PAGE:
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On October 31, 2011 at 4:42 AM
WOW Interesting. I get to see so many new and different plant from your beautiful garden,Thank you!!!
On October 30, 2011 at 7:24 PM
I have never heard of this one before. I’ll have to google it!
On March 7, 2011 at 7:57 AM
The flowers are lovingly sweet! Maybe that is the promise that the fruit will be, too…..?
On March 6, 2011 at 8:47 PM
by Beth Byrne
On March 6, 2011 at 3:42 PM
I have never seen these, but I can tell that it’s my loss!
by Anuga Herbst
On March 6, 2011 at 2:32 PM
As Tara said above, I too never seen them before. Thanks for new learning.
I enjoyed the rest of the remarks above.
Dale’s garden is such an inspiration to so many.
Keep up the great job !
On March 6, 2011 at 11:46 AM
Photo #13 is truly a winner w/ the depth included in the background.
by Patty S.
On March 6, 2011 at 10:30 AM
And the fragrance from grapefruit blossoms is intoxicating! They are lovely, Miriam. My Melogold is at the same stage of blossom, and has already set fruit. My Oro Blanco is about 4 weeks behind, but buds are being pushed out, now. Grapefruit are prolicif bloomers, and all the blossoms/fruit are borne at the ends of branches, so you can see everything. They are wonderful citrus, and both the Oro Blanco and Melogold (they are almost identical and the same cross), are the absoulte most delicious grapefruit out there, my favorite, which is why I have one of each tree!! Another great option is the Cocktail grapefruit. It, too, is a cross, and not really even a grapefruit, but a cross between a Siamese Sweet pummelo and Frua mandarin, also developed by UCR. If you have room to squeeze in a semi-dwarf Cocktail, you will not be disappointed!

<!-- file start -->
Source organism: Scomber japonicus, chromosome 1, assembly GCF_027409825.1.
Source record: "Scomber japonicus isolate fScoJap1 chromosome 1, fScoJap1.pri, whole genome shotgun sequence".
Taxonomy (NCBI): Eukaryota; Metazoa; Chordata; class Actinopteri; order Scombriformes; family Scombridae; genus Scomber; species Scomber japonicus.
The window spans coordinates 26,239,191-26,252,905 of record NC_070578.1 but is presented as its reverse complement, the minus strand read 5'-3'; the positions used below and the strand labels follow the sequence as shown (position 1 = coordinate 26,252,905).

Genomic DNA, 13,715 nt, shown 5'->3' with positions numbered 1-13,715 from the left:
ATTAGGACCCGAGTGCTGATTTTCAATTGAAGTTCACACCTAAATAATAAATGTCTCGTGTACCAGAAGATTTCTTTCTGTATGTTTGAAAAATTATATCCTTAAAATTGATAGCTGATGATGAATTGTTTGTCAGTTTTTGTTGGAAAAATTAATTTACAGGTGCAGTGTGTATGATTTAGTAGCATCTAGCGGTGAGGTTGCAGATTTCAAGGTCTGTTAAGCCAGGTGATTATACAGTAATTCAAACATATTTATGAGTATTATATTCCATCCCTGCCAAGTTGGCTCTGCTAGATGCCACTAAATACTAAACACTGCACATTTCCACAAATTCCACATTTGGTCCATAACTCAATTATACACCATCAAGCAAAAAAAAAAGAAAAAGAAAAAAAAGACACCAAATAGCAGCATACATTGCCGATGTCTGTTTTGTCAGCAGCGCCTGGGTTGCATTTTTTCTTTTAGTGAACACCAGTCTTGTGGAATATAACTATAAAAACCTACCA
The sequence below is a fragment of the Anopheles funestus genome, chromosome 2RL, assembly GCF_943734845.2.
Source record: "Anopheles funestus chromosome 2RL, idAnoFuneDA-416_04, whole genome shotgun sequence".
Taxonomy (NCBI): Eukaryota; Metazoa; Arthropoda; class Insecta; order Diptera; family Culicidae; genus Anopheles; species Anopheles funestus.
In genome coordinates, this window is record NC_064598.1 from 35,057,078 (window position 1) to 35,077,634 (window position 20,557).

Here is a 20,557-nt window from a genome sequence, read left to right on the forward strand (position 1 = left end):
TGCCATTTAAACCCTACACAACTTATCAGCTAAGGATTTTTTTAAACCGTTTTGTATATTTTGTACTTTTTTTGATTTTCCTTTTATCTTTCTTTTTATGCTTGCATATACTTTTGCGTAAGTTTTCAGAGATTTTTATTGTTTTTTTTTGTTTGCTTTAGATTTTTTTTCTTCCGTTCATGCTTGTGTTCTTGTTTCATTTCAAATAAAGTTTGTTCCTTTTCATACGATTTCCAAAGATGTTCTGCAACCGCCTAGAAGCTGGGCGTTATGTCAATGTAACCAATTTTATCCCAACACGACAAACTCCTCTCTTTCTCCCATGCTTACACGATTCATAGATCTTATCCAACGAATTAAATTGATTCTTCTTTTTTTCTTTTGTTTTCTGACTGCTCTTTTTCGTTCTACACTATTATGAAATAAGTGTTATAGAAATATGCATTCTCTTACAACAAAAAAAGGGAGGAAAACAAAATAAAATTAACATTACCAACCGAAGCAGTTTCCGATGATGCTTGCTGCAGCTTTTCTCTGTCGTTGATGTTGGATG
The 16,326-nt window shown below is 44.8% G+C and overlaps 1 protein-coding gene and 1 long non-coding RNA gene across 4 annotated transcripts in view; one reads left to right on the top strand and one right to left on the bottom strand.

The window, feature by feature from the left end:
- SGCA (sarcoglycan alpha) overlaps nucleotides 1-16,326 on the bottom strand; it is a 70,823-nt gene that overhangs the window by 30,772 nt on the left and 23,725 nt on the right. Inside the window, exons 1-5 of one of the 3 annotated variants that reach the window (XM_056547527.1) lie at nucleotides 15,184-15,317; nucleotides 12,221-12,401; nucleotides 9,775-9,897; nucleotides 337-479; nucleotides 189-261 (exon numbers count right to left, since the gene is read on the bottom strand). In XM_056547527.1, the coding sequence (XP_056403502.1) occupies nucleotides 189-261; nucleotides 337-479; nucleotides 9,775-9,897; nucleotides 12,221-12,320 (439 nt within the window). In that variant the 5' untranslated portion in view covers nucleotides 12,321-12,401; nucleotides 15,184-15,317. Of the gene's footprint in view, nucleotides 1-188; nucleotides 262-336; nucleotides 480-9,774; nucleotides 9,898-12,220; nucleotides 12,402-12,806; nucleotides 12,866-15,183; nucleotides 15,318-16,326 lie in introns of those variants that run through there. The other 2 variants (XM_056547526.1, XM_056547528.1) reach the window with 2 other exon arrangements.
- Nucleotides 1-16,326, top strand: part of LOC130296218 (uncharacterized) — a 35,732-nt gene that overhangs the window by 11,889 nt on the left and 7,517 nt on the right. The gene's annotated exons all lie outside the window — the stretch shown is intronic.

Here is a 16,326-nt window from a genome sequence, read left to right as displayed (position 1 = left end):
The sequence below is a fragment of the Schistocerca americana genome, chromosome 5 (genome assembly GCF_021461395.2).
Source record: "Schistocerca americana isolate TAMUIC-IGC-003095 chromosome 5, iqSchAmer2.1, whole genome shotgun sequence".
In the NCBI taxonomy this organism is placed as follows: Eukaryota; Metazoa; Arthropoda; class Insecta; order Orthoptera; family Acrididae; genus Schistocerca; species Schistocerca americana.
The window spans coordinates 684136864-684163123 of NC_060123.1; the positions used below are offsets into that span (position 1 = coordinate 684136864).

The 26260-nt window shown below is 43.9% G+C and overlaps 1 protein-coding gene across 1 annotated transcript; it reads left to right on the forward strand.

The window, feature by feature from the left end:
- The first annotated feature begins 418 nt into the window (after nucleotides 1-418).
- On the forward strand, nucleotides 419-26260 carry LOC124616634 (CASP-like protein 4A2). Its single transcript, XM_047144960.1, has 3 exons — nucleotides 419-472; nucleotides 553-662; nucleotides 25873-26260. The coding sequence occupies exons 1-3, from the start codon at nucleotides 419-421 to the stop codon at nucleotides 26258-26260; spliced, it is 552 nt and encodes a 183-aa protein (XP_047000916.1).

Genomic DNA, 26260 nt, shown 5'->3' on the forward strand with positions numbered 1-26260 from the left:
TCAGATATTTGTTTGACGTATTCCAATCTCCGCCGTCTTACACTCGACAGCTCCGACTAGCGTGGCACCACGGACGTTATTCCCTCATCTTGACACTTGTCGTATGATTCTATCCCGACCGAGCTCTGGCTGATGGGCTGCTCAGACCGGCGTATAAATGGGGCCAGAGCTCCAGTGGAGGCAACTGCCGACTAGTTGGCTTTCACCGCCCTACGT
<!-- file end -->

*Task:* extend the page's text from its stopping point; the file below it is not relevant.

On March 6, 2011 at 10:23 AM
Amazing sounding fruit! Does it produce seeds? If so, would the resulting tree bear fruit that is like the mother tree, or would this have to be grafted. I have seen something in somebody’s yard that looks like a pummelo, so I believe they would grow over here.
Miriam Admin Reply:March 6th, 2011 at 10:24 AM
Diane, It does produce a few seeds—but because the bees polinate from other fruits it wouldn’t be a true Oro Blanco. I would think you would need a graft.
On March 6, 2011 at 10:15 AM
Your descriptions are captivating!! Besides your descriptions, the pics make one want to find out more! Did you grow that from seeds or cutting? Or did you get it from a nursery or box store?
Miriam Admin Reply:March 6th, 2011 at 10:22 AM
Mimi, I got it from a nursery.
On March 6, 2011 at 10:14 AM
Wow!! I would love to smell the blooms, I’m sure the scent is heavenly!
Beautiful pictures! Thank you!
by Tara Lain
On March 6, 2011 at 9:46 AM
Wow. I’ve never seen these before. Gorgeous!! : )
On March 6, 2011 at 9:05 AM
How beautiful! I can almost smell their exquisite scent from here. Thank you for sharing.
On March 6, 2011 at 9:01 AM
how big is big? quarter size ? i know the fruit are HUGE
i like the peekaboo shot of the Mountains on page 2 !!
Miriam Admin Reply:March 6th, 2011 at 9:24 AM
Brant, I went outside with a ruler so I could give you an accurate answer. The large buds are an inch long and the large open blossoms are two inches in diameter.
by Miriam Admin
On March 5, 2011 at 1:46 PM
I just came back from a visit outside—the Oro Blanco blossoms are so huge and wonderful—I can’t contain myself—I feel like shouting to the world “you have to see these—they are huge and happy.” A google search reveals that it is “a cross between a Duncan white grapefruit and a pummelo, developed by the University of California in Riverside, California. Large, thick skinned and white-fleshed, this nearly seedless green grapefruit hybrid with white flesh is produced from huge fragrant blossoms and large glossy-green foliage. Deliciously sweet, its juicy flesh lacks any grapefruit bitterness and is less acidic.” What did I tell you?? Huge blossoms!!